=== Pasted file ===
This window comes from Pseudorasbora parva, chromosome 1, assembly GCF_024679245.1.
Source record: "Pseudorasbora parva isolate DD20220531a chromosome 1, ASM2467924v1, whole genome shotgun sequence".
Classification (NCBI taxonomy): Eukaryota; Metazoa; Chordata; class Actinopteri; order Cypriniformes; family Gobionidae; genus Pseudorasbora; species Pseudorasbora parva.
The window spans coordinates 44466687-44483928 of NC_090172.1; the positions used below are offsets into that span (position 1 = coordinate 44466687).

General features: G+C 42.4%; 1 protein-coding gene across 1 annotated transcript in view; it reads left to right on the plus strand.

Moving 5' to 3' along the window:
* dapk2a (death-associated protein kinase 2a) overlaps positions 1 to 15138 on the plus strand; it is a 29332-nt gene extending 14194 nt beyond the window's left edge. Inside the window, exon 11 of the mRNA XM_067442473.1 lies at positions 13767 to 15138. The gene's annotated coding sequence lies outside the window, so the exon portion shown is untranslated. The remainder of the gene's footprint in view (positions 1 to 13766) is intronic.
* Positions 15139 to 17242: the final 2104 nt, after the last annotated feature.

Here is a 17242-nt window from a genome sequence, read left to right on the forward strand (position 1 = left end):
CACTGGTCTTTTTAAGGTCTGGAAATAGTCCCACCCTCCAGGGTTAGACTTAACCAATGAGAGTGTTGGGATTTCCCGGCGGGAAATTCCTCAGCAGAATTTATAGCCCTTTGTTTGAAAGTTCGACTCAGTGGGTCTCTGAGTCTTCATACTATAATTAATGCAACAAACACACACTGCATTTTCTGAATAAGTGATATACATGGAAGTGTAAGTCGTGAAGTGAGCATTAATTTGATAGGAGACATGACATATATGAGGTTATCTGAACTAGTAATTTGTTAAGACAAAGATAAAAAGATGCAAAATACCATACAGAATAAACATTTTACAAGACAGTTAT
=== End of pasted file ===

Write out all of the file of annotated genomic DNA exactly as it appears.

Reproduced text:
This window comes from Pseudorasbora parva, chromosome 1, assembly GCF_024679245.1.
Source record: "Pseudorasbora parva isolate DD20220531a chromosome 1, ASM2467924v1, whole genome shotgun sequence".
Classification (NCBI taxonomy): Eukaryota; Metazoa; Chordata; class Actinopteri; order Cypriniformes; family Gobionidae; genus Pseudorasbora; species Pseudorasbora parva.
The window spans coordinates 44466687-44483928 of NC_090172.1; the positions used below are offsets into that span (position 1 = coordinate 44466687).

General features: G+C 42.4%; 1 protein-coding gene across 1 annotated transcript in view; it reads left to right on the plus strand.

Moving 5' to 3' along the window:
* dapk2a (death-associated protein kinase 2a) overlaps positions 1 to 15138 on the plus strand; it is a 29332-nt gene extending 14194 nt beyond the window's left edge. Inside the window, exon 11 of the mRNA XM_067442473.1 lies at positions 13767 to 15138. The gene's annotated coding sequence lies outside the window, so the exon portion shown is untranslated. The remainder of the gene's footprint in view (positions 1 to 13766) is intronic.
* Positions 15139 to 17242: the final 2104 nt, after the last annotated feature.

Here is a 17242-nt window from a genome sequence, read left to right on the forward strand (position 1 = left end):
CACTGGTCTTTTTAAGGTCTGGAAATAGTCCCACCCTCCAGGGTTAGACTTAACCAATGAGAGTGTTGGGATTTCCCGGCGGGAAATTCCTCAGCAGAATTTATAGCCCTTTGTTTGAAAGTTCGACTCAGTGGGTCTCTGAGTCTTCATACTATAATTAATGCAACAAACACACACTGCATTTTCTGAATAAGTGATATACATGGAAGTGTAAGTCGTGAAGTGAGCATTAATTTGATAGGAGACATGACATATATGAGGTTATCTGAACTAGTAATTTGTTAAGACAAAGATAAAAAGATGCAAAATACCATACAGAATAAACATTTTACAAGACAGTTAT